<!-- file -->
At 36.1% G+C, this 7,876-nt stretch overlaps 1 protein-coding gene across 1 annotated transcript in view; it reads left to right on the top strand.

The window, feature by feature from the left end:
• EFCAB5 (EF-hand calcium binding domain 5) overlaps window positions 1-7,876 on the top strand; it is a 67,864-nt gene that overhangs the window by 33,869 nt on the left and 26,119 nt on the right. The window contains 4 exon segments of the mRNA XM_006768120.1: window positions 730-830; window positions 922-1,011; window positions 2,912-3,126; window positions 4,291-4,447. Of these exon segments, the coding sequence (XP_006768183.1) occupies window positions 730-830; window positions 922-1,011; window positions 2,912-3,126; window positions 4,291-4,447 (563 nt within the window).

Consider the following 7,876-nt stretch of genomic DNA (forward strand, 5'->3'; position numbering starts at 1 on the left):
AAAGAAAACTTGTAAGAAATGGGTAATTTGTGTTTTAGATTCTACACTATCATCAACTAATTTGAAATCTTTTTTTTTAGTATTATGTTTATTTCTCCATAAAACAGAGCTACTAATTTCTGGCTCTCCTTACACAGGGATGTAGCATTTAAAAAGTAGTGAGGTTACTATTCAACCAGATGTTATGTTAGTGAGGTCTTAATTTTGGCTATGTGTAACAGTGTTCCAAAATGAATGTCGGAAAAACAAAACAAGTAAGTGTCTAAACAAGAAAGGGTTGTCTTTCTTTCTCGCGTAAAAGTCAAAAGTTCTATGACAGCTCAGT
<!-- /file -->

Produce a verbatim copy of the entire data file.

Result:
At 36.1% G+C, this 7,876-nt stretch overlaps 1 protein-coding gene across 1 annotated transcript in view; it reads left to right on the top strand.

The window, feature by feature from the left end:
• EFCAB5 (EF-hand calcium binding domain 5) overlaps window positions 1-7,876 on the top strand; it is a 67,864-nt gene that overhangs the window by 33,869 nt on the left and 26,119 nt on the right. The window contains 4 exon segments of the mRNA XM_006768120.1: window positions 730-830; window positions 922-1,011; window positions 2,912-3,126; window positions 4,291-4,447. Of these exon segments, the coding sequence (XP_006768183.1) occupies window positions 730-830; window positions 922-1,011; window positions 2,912-3,126; window positions 4,291-4,447 (563 nt within the window).

Consider the following 7,876-nt stretch of genomic DNA (forward strand, 5'->3'; position numbering starts at 1 on the left):
AAAGAAAACTTGTAAGAAATGGGTAATTTGTGTTTTAGATTCTACACTATCATCAACTAATTTGAAATCTTTTTTTTTAGTATTATGTTTATTTCTCCATAAAACAGAGCTACTAATTTCTGGCTCTCCTTACACAGGGATGTAGCATTTAAAAAGTAGTGAGGTTACTATTCAACCAGATGTTATGTTAGTGAGGTCTTAATTTTGGCTATGTGTAACAGTGTTCCAAAATGAATGTCGGAAAAACAAAACAAGTAAGTGTCTAAACAAGAAAGGGTTGTCTTTCTTTCTCGCGTAAAAGTCAAAAGTTCTATGACAGCTCAGT